Many economists believed that the heart of the government's initial plan to pay $700 billion for toxic assets was aimed at the wrong target. Purchasing mortgage securities from banks wouldn't do anything to kick-start lending and get credit flowing again, they said. Rather, banks would use the proceeds they got from the Treasury to pay off debtors, and those debtors would use the proceeds to buy safe assets.
They said a wiser course -- the one the Treasury now seems to have come around to -- was for government to rebuild the badly depleted cash levels on bank balance sheets. That would cushion institutions against future losses, giving them the wherewithal to lend again. Other hitches in the original plan include coming up with a price for mortgage securities that is above the "fire sale" level they would draw on the open market, but not so high that taxpayers end up getting taken for a ride.
The Treasury move is a sign of how, as international efforts to contain the crisis continue this weekend at meetings of the International Monetary Fund and World Bank, economists' ideas for solutions are influencing policy and entering the public discourse.
Hat tip (not surprisingly) to Mankiw, who says "score one for the ivory tower."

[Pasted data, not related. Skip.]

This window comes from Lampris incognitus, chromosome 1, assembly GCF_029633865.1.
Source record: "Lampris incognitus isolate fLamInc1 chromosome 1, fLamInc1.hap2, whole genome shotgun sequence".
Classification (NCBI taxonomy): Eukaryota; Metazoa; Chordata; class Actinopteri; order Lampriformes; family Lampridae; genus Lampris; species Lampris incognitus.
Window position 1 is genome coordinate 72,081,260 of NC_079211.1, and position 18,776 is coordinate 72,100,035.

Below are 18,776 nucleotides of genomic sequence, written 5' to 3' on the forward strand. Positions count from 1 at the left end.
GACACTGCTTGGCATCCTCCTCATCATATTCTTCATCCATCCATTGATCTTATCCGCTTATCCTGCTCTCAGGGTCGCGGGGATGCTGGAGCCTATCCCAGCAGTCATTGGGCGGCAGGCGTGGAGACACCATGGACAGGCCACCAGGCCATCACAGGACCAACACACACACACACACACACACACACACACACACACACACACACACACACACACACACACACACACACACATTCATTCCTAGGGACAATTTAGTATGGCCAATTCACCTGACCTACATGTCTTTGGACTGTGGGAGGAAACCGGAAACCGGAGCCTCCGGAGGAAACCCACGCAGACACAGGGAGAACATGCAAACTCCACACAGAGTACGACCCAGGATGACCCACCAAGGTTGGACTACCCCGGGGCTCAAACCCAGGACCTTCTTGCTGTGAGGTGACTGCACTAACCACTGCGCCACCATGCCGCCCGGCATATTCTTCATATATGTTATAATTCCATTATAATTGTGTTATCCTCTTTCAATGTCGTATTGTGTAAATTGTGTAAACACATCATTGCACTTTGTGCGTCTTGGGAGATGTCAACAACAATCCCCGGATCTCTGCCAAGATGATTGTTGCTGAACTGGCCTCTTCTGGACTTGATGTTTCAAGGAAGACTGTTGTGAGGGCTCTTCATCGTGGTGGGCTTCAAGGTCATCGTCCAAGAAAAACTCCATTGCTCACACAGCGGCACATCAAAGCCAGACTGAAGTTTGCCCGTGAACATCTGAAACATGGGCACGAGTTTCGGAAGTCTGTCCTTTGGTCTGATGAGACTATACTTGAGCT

Near the end of the General Theory, Keynes wrote: "Madmen in authority, who hear voices in the air, are distilling their frenzy from some academic scribbler of a few years back." Perhaps we should make that: "blogger of a few days back."
That's the sentence immediately after the one I cited in this recent post, noting that the Congressional modifications to the proposal included opening the window for an equity component which Paulson is now jumping through (nice work, Senator Dodd).
Here's the quote in context, which closes the General Theory:
At the present moment people are unusually expectant of a more fundamental diagnosis; more particularly ready to receive it; eager to try it out if it should be even plausible. But apart from this contemporary mood, the ideas of economists and political philosophers, both when they are right and when they are wrong, are more powerful than is commonly understood. Indeed the world is ruled by little else. Practical men, who believe themselves to be quite exempt from any intellectual influences, are usually the slaves of some defunct economist. Madmen in authority, who hear voices in the air, are distilling their frenzy from some academic scribbler of a few years back. I am sure that the power of vested interests is vastly exaggerated with the gradual encroachment of ideas. Not, indeed, immediately, but after a certain interval; for in the field of economic and political philosophy there are not many who are influenced by new theories after they are twenty-five or thirty years of age, so the ideas which civil servants and politicians and even agitators apply to current events are not likely to be the newest. But, soon or late, it is ideas, not vested interests, which are dangerous, for good or evil.Keynes continues to be very relevant.